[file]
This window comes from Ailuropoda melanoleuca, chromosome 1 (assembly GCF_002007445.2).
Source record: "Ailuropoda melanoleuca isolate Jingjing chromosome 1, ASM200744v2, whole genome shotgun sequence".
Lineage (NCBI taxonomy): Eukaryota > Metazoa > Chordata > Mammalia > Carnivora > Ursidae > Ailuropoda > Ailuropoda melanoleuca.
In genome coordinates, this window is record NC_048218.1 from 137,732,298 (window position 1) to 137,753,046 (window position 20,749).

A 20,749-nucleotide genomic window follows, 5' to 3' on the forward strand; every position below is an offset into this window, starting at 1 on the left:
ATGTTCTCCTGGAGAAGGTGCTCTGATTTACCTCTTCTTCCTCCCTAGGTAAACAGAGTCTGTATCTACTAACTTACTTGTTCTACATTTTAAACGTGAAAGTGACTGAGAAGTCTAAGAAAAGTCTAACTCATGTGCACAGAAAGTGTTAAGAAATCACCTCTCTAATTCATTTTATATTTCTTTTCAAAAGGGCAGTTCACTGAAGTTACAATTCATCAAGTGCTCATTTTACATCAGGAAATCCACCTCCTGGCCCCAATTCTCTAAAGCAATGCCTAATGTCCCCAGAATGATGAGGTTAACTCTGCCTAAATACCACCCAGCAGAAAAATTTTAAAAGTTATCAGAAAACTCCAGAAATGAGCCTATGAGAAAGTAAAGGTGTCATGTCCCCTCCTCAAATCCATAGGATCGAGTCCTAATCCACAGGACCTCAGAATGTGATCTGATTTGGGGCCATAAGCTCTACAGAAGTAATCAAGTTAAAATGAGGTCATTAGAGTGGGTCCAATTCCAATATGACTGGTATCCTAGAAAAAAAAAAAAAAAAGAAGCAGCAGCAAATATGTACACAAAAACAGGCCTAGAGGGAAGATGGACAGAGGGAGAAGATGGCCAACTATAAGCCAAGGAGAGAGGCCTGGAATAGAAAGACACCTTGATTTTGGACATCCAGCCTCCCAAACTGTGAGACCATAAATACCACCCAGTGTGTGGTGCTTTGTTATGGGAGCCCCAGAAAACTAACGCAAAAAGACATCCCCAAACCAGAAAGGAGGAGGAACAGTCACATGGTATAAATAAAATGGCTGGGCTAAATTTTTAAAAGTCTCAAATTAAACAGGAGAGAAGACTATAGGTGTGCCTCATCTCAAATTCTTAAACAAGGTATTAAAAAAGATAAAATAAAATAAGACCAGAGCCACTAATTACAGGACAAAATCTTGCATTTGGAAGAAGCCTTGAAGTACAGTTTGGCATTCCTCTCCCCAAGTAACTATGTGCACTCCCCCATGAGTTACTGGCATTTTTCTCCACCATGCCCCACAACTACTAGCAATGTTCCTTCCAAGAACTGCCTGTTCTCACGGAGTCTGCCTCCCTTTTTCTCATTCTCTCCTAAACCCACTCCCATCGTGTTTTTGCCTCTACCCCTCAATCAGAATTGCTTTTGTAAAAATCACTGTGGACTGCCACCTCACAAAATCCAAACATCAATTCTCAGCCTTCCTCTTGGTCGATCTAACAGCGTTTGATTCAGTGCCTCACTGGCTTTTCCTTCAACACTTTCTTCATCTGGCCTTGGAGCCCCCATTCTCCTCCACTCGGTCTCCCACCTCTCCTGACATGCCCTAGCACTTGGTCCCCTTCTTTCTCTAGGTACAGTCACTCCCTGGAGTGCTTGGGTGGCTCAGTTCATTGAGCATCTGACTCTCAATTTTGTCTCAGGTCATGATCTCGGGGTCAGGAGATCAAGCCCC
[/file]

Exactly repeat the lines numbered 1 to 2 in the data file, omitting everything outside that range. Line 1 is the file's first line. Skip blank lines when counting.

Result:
This window comes from Ailuropoda melanoleuca, chromosome 1 (assembly GCF_002007445.2).
Source record: "Ailuropoda melanoleuca isolate Jingjing chromosome 1, ASM200744v2, whole genome shotgun sequence".